Detroit Product Liability Lawyer


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Product Liability Injuries

Our economy is governed by the principle of “caveat emptor,” a Latin phrase meaning “let the buyer beware.” In the broadest terms, caveat emptor puts the responsibility for determining if a product is working properly on you as the purchaser. However, the law recognizes that sometimes no amount of vigilance could have uncovered a product’s defects.

In these instances, product liability comes into play. If you or someone in your family has been hurt by a faulty product, you may be able to recover damages through a product liability lawsuit.

What Is Product Liability?

You might think that product liability applies only in major cases such as a car with a hidden defect that results in a significant crash or a home with problems that lead to sudden or gradual injuries. Those are two examples, but product liability law can come into play with even the most everyday products.

As a general matter, product liability laws hold manufacturers responsible for injuries stemming from defective products. The defects do not have to be the result of negligence. You can also file product liability claims using theories of strict liability or breach of warranty of fitness.

Contact our team online or by phone at (248) 286-8100 to schedule a free consultation today with our dedicated and seasoned personal injury attorneys.

Examples of Product Liability Cases

Product liability litigation is common and has likely affected more than a few products that are familiar to you. It certainly has gotten the attention of manufacturers, as demonstrated by the growing amounts spent on premiums for product liability insurance.

According to the Insurance Information Institute, insurers wrote $3.2 billion worth of net premiums on product liability insurance in 2020, up about 50% in less than 10 years. Some of the liability cases you may have heard about over time include:

  • Takata air bags
  • St. Jude heart valves
  • DePuy hip replacement
  • Sulzer hip implants
  • Zimmer knee replacements
  • Firestone tires
  • Zantac – Ranitidine
  • Johnson & Johnson talcum powder
  • Dow Corning silicone breast implants
  • Neutrogena sunscreen

Who Can File Product Liability Actions?

If you believe that a product you have purchased has caused a serious injury or illness, you may have grounds for a product liability lawsuit. You do not have to be the first — or even one of the first — to have used the product at issue to pursue litigation.

What you have to show is a link between your injury or illness and a defect in the product itself, but that defect does not necessarily have to be the direct result of negligence or willful misconduct. A company can be liable for simple mistakes that happen in the manufacturing or design of a product or for failure to describe the use of the product or provide proper warnings to users.

If something like this happens to you, documentation is critical. Make sure you preserve the product at issue in its current form, collect documents proving when and where you bought it, and jot down notes, including dates, times, and places of what happened before the use and afterward.

Sometimes speaking to a lawyer upfront can help with the process, as they can define the documentation you need and how to go about getting it. Consider a consultation with products liability attorneys such as those on the products liability team at Goodman Acker. Our attorneys have more than a century of combined experience in this field.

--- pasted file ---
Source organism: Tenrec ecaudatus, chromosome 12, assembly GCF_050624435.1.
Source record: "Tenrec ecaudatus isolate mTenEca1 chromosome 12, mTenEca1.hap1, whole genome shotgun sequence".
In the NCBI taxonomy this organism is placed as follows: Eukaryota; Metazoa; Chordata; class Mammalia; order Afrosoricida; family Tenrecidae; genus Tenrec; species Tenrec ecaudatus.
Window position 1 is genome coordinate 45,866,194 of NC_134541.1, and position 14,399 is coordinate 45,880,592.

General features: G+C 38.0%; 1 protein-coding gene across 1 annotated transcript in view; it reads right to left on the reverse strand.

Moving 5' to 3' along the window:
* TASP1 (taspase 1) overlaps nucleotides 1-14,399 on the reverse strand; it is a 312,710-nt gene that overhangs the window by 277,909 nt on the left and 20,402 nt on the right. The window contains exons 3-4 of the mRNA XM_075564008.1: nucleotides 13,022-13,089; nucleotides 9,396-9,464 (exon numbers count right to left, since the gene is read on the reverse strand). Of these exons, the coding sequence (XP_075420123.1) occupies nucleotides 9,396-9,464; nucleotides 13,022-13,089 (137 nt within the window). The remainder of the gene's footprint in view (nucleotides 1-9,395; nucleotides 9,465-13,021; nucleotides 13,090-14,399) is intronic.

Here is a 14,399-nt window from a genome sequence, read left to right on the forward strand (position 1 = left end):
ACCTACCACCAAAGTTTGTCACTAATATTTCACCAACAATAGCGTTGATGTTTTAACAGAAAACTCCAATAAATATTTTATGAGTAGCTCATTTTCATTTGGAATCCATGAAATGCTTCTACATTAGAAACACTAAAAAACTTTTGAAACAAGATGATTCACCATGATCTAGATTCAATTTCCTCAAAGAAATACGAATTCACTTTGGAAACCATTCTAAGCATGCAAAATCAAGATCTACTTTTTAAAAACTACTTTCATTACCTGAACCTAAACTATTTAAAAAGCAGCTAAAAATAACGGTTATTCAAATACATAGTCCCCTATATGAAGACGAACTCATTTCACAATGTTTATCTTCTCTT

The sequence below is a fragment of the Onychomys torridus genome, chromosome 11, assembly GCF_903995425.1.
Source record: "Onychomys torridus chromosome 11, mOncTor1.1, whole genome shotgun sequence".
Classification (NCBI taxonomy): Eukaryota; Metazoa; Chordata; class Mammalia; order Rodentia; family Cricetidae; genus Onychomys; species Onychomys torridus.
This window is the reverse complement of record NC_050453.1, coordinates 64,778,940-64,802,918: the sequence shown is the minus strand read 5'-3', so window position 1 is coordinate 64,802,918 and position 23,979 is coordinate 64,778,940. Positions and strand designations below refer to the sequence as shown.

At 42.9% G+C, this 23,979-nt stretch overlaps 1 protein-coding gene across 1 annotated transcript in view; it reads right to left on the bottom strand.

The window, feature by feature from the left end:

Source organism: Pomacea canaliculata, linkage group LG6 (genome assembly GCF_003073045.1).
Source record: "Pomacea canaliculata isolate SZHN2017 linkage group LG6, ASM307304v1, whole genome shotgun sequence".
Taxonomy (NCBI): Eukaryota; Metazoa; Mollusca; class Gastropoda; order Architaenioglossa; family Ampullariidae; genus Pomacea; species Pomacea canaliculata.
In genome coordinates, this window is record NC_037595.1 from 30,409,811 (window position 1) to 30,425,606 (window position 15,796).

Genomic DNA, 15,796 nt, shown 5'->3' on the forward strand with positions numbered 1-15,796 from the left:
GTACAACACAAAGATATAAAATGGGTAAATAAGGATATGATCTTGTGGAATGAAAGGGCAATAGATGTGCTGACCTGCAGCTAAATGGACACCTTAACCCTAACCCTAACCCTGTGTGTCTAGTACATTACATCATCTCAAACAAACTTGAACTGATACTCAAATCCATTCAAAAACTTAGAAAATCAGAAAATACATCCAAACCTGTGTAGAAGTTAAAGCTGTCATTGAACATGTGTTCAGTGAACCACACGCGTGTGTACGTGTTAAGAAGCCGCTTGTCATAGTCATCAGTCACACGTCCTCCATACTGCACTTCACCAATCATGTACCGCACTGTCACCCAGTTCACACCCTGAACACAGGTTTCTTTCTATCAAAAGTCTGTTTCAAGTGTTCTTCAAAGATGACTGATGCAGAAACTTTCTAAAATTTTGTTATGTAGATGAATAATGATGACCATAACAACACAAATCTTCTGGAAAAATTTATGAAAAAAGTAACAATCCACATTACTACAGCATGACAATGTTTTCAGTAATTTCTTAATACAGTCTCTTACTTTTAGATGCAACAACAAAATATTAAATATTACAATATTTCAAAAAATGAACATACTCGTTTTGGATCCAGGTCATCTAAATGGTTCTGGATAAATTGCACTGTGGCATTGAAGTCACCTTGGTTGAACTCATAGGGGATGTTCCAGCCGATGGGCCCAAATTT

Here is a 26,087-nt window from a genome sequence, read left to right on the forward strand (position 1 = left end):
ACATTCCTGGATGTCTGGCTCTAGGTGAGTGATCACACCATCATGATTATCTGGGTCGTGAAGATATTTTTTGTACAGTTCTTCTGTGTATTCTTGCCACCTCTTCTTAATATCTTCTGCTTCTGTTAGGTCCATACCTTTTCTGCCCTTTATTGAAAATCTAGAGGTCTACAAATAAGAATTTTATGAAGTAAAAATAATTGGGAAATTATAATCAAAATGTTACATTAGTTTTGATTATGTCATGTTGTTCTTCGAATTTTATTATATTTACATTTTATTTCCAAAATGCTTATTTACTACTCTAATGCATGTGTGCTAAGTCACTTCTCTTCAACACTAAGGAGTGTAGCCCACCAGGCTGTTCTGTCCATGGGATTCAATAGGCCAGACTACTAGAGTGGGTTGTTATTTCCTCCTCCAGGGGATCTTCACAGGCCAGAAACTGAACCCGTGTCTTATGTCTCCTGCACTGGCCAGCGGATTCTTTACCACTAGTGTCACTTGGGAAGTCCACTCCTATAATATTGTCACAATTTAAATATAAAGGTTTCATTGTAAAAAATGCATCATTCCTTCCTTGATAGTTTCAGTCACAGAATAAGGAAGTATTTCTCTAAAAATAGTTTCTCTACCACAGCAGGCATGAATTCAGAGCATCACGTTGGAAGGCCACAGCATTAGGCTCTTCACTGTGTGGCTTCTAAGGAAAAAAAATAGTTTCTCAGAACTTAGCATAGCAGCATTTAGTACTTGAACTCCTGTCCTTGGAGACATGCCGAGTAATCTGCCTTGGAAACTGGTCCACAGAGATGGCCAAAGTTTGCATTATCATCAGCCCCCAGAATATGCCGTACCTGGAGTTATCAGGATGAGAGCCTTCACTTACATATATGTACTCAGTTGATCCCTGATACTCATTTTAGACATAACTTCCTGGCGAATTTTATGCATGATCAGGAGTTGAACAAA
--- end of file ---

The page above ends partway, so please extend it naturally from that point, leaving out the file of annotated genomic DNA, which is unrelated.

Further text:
The Financial Costs of Product Liability

If you have been hurt or made sick by a defective product, there are many potential areas of costs that you may be able to recover in court or through negotiations with insurance carriers.

Every case is different, but generally, you may be able to get relief for items such as medical bills, lost wages for both times off of work and any reduced earning capacity into the future, emotional distress caused by any element of the product’s liability, and reduced quality of life.

Your attorney will be able to help identify and sort out the proper parties for the lawsuit, as organizations with their subsidiaries can sometimes become confusing to untangle and map out. The ultimate responsibility for the product defect could arise anywhere in the long chain of events, leading to the delivery of the product to a store shelf.


A plaintiff who brings a product liability claim must prove that the defendant’s product was “defective” and that the product’s defect(s) directly caused the plaintiff’s harm or death. The injured party must also show that the product was in essentially the same state when it caused the accident as it was when it left the manufacturer’s control. In other words, the maker must have known about the injury-causing faults before releasing the goods for sale. 

The injured person must also prove that the product was being used in a way that was the manufacturer’s intended purpose for it or a reasonably foreseeable usage. All product liability cases require the following four elements:

  • A flaw existed in the product
  • The defect caused the damage or death
  • The defect existed at the time the product left the defendant’s control
  • The product was utilized in a way that was either reasonably expected by the manufacturer or reasonably foreseen by the manufacturer.

Yes. A producer must give clear and comprehensive directions on how to utilize its product safely. In addition, the maker has an obligation to warn consumers of any potential dangers caused by the product’s intended usage. The user must be made aware of all material risks and the severity of any potential harm through clear and easily understood warnings.